This weekend we interrupted our baseball life for some music.
My oldest son, Kory and I went to a community band concert. We didn’t randomly pick it. Kory’s former piano teacher plays in the horn section and had a featured piano solo. Since we hadn’t seen her for a few months and she was hoping for some familiar faces in the crowd, Kory and I decided to drive the hour or so to see her concert.
It was amazing. As I sat there with my son listening to the various parts, I had so many things rush through my head. All the piano practicing I did through 10 plus years of lessons. Accompanying school choirs and ensembles. Playing the clarinet and oboe. The music appreciation classes focusing on concert etiquette. The concerts my parents and grandparents attended to listen to me play. The early morning band class at college that I only did for one semester. That first college concert when I looked out into the crowd and realized my parents, siblings and grandparents weren’t there anymore to watch me because I was 12 hours from home. It just wasn’t worth it when it had nothing to do with my major. I stopped playing clarinet. I stopped playing oboe. I only tinkered on the piano.
As I sat in the middle school auditorium turned concert hall, I felt my eyes tear up at the beauty of the notes and rhythms. The beauty that someone created this music from nothing. I thought of my grandfather’s explanation of tears as a little boy when he heard the music in church, “sometimes the music just touches me.” It was touching me.
The concert was a perfect time to snuggle with my son who had kicked off his flip flops and curled up in his chair. We listened to the music together. We tapped out the beats and rhythms. We softly whispered how pieces sounded like they belonged on an episode of Tom and Jerry cartoons or featured in a video game. I whispered explanations on why the lady with the black straight horn came out to tune everyone up before the concert started. I whispered how to tell when the conductor was done and we could clap. This is one of the reasons I love to homeschool. He wasn’t learning about music in a classroom with a textbook. He was learning it in real life.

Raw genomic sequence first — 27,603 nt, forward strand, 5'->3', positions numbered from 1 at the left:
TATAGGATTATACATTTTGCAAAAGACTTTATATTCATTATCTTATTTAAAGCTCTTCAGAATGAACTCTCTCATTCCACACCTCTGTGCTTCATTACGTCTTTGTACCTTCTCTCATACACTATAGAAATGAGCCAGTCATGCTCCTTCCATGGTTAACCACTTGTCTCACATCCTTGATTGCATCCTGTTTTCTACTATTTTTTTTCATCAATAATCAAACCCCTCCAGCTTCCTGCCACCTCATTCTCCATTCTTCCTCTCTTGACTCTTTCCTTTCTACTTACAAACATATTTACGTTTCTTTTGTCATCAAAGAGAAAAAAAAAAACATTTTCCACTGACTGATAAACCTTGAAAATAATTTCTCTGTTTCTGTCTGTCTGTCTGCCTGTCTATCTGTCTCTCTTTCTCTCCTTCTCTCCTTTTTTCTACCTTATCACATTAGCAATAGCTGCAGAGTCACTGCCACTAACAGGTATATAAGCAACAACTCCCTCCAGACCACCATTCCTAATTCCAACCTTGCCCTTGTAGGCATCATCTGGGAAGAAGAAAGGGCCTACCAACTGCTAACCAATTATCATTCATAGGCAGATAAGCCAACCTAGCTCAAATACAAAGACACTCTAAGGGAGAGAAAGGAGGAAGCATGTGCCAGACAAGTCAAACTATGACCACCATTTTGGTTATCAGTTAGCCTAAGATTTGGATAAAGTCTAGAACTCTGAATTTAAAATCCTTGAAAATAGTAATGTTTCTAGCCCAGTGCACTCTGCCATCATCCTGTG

I watched the lady next to me close her eyes and sway to the music. I watched the boy in front of my gently play with his mother’s hair. I saw the lady in the row in front of me win a cash prize in the concert’s raffle. I saw her generously and discreetly decline the winnings and instead hand them over to the featured music organization raising funds that night. I saw the organization’s spokes lady gush with “thank you. thank you. thank you.”
I saw my son close his eyes and absorb the music through the night. “It is okay if you feel sleepy. The music is relaxing, isn’t it,” I told him. I felt him snuggled up next to me and tap out the beat. I watched him clap at the right times. I watched him pretend he was playing the horn.
“Mommy, I really liked that,” I heard him say at the end.
“Me too, Kory. Me too,” I responded back.
That night he didn’t beg for more snuggles at bedtime. He didn’t tell me his snuggle-meter was only registering to his ankles.
We got our snuggles in earlier as we both further developed our love of music.
I’m posting every Tuesday as part of the weekly Slice of Life over at Two Writing Teachers.